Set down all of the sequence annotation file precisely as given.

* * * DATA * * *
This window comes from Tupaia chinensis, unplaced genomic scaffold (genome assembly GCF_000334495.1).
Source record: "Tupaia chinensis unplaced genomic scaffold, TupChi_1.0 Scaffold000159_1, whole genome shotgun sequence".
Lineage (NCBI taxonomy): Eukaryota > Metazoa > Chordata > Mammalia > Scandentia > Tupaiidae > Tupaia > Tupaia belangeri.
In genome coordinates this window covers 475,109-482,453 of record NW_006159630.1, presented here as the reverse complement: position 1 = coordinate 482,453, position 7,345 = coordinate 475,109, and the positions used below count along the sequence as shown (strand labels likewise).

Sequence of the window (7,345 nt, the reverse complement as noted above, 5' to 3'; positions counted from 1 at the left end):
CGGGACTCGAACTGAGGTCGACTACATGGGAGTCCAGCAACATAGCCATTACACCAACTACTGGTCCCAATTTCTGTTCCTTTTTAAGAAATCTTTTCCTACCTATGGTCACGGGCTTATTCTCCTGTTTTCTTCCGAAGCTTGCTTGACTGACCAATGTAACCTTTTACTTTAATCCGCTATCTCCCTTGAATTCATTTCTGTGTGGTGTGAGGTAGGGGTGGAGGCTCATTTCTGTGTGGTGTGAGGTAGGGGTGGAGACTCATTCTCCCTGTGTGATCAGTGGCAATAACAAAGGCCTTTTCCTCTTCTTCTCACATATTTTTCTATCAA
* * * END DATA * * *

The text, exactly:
This window comes from Tupaia chinensis, unplaced genomic scaffold (genome assembly GCF_000334495.1).
Source record: "Tupaia chinensis unplaced genomic scaffold, TupChi_1.0 Scaffold000159_1, whole genome shotgun sequence".
Lineage (NCBI taxonomy): Eukaryota > Metazoa > Chordata > Mammalia > Scandentia > Tupaiidae > Tupaia > Tupaia belangeri.
In genome coordinates this window covers 475,109-482,453 of record NW_006159630.1, presented here as the reverse complement: position 1 = coordinate 482,453, position 7,345 = coordinate 475,109, and the positions used below count along the sequence as shown (strand labels likewise).

Sequence of the window (7,345 nt, the reverse complement as noted above, 5' to 3'; positions counted from 1 at the left end):
CGGGACTCGAACTGAGGTCGACTACATGGGAGTCCAGCAACATAGCCATTACACCAACTACTGGTCCCAATTTCTGTTCCTTTTTAAGAAATCTTTTCCTACCTATGGTCACGGGCTTATTCTCCTGTTTTCTTCCGAAGCTTGCTTGACTGACCAATGTAACCTTTTACTTTAATCCGCTATCTCCCTTGAATTCATTTCTGTGTGGTGTGAGGTAGGGGTGGAGGCTCATTTCTGTGTGGTGTGAGGTAGGGGTGGAGACTCATTCTCCCTGTGTGATCAGTGGCAATAACAAAGGCCTTTTCCTCTTCTTCTCACATATTTTTCTATCAA